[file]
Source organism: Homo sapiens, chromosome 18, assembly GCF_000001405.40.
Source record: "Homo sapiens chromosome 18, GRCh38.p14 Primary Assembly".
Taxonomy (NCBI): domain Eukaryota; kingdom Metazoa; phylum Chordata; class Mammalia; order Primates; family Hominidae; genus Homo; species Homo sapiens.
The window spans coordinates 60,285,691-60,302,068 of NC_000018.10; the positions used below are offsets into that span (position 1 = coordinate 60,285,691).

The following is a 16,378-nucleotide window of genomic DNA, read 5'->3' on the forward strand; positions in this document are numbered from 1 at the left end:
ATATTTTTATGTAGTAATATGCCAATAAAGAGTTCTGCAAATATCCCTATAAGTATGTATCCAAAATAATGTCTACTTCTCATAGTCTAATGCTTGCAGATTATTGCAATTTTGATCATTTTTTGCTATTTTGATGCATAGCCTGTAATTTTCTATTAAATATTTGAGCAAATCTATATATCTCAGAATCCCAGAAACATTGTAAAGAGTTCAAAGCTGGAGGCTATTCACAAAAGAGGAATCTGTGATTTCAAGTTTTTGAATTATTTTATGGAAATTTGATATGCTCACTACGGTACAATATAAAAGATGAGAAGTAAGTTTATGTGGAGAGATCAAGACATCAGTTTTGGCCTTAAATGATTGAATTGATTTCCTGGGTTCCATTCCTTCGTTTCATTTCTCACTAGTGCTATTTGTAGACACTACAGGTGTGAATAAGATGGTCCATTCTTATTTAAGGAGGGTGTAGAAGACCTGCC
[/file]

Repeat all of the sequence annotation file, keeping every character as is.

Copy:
Source organism: Homo sapiens, chromosome 18, assembly GCF_000001405.40.
Source record: "Homo sapiens chromosome 18, GRCh38.p14 Primary Assembly".
Taxonomy (NCBI): domain Eukaryota; kingdom Metazoa; phylum Chordata; class Mammalia; order Primates; family Hominidae; genus Homo; species Homo sapiens.
The window spans coordinates 60,285,691-60,302,068 of NC_000018.10; the positions used below are offsets into that span (position 1 = coordinate 60,285,691).

The following is a 16,378-nucleotide window of genomic DNA, read 5'->3' on the forward strand; positions in this document are numbered from 1 at the left end:
ATATTTTTATGTAGTAATATGCCAATAAAGAGTTCTGCAAATATCCCTATAAGTATGTATCCAAAATAATGTCTACTTCTCATAGTCTAATGCTTGCAGATTATTGCAATTTTGATCATTTTTTGCTATTTTGATGCATAGCCTGTAATTTTCTATTAAATATTTGAGCAAATCTATATATCTCAGAATCCCAGAAACATTGTAAAGAGTTCAAAGCTGGAGGCTATTCACAAAAGAGGAATCTGTGATTTCAAGTTTTTGAATTATTTTATGGAAATTTGATATGCTCACTACGGTACAATATAAAAGATGAGAAGTAAGTTTATGTGGAGAGATCAAGACATCAGTTTTGGCCTTAAATGATTGAATTGATTTCCTGGGTTCCATTCCTTCGTTTCATTTCTCACTAGTGCTATTTGTAGACACTACAGGTGTGAATAAGATGGTCCATTCTTATTTAAGGAGGGTGTAGAAGACCTGCC